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Damascus Pattern and Etch questions.


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I made my first cable Damascus knife. I'm wondering if the welding of the ends to keep it from fraying made the light color marbling effect in the patter? Also how do I get the actual cable pattern to pop or stand out more? It stands out great right out of the etch but after I neutralize it and wipe it off you can see it very well. I heard that heat treat will make the contrast of the patter stand out more is that so? Any thoughts or tips are welcome thanks. 

Here is right out of the etch

0602172028.thumb.jpg.de49ad67f81283ee7845ee91142adf7f.jpg

This is with it neutralized and whipped off.

0604170935.thumb.jpg.9070c691e10f516e49a1ce192f1c9adf.jpg

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Yes the heat treatment will affect the etched pattern. Did you not cut off or grind off the welds after you got the cable forge welded? Did you do any welding where you see the light spots in question? I don't know why you would have welded in the middle of the cable but, that's where the only real light spots I see are at. Did you polish and etch more than once? Is the etchtant full strength straight from the bottle or did you dilute it a little?

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No I did not cut the welded end off. I thought I came back far enough to draw out the tang. I guess I was wrong. I really think the light color like that has to be from the welds from my mug welder. I did not weld in the middle. I just thought I came back far enough to draw it out and not be exposed to the welds. I will cut it off next time. I really want to make the patter lol more or stand out.

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Unless you used strange rod to weld with it should be darker. You didn't use hard facing rod did you? Looks like a cable pattern to me but I'm not a bladesmith guy. 

Frosty The Lucky.

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I etched with a homade ferric chloride. It was murratic acid I think 32% and hydrogen peroxyde. 3% and steel wool. 2 to one ratio peroxide to acid. I left it in for an hour. The neutralized it in water and baking soda.

8 minutes ago, Frosty said:

Unless you used strange rod to weld with it should be darker. You didn't use hard facing rod did you? Looks like a cable pattern to me but I'm not a bladesmith guy. 

Frosty The Lucky.

If that is how it is suppose to look then ok. It was my first try and didn't know if I did something wrong.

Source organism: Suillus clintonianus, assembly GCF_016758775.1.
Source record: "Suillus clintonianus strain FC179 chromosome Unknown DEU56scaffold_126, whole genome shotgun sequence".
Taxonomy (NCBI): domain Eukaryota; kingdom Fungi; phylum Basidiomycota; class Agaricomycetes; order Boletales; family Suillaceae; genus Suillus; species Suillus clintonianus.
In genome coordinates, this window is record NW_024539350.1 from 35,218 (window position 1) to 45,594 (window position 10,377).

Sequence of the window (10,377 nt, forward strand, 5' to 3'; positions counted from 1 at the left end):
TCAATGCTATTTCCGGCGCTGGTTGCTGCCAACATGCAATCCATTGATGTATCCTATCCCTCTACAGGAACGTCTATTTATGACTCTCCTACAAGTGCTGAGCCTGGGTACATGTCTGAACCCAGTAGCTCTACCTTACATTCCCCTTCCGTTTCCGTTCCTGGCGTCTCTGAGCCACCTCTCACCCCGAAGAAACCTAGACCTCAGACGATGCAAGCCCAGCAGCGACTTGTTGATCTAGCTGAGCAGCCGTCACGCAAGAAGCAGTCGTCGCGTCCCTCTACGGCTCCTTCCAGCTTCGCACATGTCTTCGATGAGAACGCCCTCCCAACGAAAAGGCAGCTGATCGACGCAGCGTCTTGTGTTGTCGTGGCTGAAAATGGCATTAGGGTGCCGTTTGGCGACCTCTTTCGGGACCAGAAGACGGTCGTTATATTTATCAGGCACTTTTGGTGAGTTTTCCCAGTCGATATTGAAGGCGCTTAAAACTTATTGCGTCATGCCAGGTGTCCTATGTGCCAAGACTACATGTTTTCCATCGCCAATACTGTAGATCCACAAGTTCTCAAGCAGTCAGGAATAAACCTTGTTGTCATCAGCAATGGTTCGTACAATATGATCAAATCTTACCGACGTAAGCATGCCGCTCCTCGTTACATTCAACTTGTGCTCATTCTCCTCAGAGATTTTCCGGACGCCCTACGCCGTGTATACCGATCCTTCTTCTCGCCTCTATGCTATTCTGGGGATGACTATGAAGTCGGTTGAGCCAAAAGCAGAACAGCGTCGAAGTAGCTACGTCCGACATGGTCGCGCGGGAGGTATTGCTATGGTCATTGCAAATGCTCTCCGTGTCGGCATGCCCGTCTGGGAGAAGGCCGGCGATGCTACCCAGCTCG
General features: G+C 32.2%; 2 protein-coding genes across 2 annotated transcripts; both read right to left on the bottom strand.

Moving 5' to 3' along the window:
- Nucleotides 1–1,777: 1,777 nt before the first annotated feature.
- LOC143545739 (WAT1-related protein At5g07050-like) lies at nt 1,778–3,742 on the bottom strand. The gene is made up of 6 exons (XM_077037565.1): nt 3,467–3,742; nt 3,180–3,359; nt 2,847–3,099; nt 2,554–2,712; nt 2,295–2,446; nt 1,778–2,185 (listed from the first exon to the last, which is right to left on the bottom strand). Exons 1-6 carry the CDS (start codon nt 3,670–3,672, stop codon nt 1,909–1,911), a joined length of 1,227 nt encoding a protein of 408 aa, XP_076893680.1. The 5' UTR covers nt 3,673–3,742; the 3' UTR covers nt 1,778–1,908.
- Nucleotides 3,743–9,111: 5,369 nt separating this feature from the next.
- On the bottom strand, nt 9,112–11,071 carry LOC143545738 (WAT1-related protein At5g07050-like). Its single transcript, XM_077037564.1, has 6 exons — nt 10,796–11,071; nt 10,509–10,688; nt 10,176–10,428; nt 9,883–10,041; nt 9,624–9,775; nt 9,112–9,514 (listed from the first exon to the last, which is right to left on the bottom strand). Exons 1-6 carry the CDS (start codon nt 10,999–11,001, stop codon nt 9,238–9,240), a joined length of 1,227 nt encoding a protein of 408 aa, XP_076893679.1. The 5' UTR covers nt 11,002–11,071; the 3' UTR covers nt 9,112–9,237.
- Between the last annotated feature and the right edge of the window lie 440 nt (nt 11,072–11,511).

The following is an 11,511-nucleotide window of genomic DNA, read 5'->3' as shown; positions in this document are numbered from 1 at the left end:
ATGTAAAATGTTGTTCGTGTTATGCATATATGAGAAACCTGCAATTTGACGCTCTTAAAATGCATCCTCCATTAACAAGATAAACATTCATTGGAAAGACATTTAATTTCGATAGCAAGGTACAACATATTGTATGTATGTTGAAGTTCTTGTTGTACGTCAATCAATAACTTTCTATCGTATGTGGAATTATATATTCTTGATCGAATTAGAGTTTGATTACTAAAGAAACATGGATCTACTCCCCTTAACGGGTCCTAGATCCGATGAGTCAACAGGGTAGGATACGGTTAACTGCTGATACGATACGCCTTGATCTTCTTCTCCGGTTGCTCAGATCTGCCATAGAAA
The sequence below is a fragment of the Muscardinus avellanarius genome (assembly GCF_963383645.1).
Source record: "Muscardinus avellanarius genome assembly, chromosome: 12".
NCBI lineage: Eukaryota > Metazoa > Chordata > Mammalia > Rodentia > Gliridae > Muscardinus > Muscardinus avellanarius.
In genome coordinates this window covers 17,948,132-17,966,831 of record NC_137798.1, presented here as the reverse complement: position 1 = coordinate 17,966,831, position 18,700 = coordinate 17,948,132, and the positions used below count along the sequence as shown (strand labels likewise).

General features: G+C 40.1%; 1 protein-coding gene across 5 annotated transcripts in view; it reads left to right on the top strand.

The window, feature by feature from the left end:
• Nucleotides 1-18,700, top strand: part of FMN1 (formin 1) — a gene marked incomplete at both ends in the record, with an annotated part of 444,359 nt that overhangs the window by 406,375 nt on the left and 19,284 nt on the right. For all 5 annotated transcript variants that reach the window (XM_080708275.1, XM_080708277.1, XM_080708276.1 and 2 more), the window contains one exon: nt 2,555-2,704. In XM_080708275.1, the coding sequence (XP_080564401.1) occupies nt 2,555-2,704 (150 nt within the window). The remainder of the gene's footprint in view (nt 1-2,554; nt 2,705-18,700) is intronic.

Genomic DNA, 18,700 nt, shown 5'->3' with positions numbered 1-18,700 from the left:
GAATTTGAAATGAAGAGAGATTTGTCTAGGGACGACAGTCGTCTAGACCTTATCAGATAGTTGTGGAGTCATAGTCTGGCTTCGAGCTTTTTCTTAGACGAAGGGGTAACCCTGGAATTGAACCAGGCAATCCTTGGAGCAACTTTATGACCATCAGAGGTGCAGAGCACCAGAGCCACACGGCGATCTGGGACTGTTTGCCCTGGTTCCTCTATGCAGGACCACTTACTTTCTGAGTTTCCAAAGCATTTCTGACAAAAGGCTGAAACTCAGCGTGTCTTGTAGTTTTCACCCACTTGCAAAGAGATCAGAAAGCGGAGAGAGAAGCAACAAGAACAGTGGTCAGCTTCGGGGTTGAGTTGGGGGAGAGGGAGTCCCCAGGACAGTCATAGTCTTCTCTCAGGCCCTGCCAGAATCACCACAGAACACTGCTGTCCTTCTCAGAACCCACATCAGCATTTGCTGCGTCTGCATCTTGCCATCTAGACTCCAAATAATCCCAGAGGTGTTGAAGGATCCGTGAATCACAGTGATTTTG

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I couldn't say if that mixture would work well, (never heard of that one being used) but I had decent results with just 5% acidity Apple cider vinegar heated to around 160 degrees or so. I believe it was a half hour soak. might have been a little longer. (heating the vinegar seemed to speed up the progress a bit.) There are other etchants that would work better I'm sure.

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Not criticizing Scotty, I was just rambling on about my observations without taking into account you don't know how this stuff works yet. My bad.

Most welding rods and wire is pretty low carbon. Low carbon etches dark while higher carbon etches light. If it got included in the blade almost all welding rods would etch dark. Unless it was something with a high carbon or an alloy rod like hard facing rods, then it should etch much lighter. 

The guys out there who weld (Damascus) billets might even want to experiment with the idea.

I'm not familiar with that recipe for ferric chloride either. The couple times I've been involved with a batch we dissolved steel wool in HCL then added peroxide a dribble at a time till we got the color and aggressiveness the fellow wanted. I've wondered about using scale from around the anvil and skip the forced oxidization step of adding peroxide. Maybe bubble a little oxy through it. Old school is just let it sit in open air in shallow pans till it's oxidized.

Frosty The Lucky.

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  • 5 weeks later...

I know it's been a month, but next time try brewing an entire can of coffee into about a Gallon of water. The etch takes a few hours but gives a much better contrast. Your silvery areas stay very bright and your dark areas go dark, but without the "Blurring" that stronger acids like ferric chloride do.  The picture is not my work but Tapforge from Reddit. He is the one that told about the coffee etch.

mMrm3vW.jpg

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Here's what I found with cable, use ferric chloride warmed to 100F.  Cable also likes to etch for a long time, 15min each session warm (at least 2), longer the cooler the etchant).  If the cable isn't properly hardened the pattern will wash out and look different.  Polish to 600 grit first, finish with finer grits after every etching cycle.

007.JPG

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4 hours ago, metalmangeler said:

Normal cable won't give you the contrasts you will see using different steels especially the types chosen for contrast such as in the post directly above this one.

I didn't mean to imply you would get that level of contrast. I was just thinking you would get better then you were with just ferric chloride.

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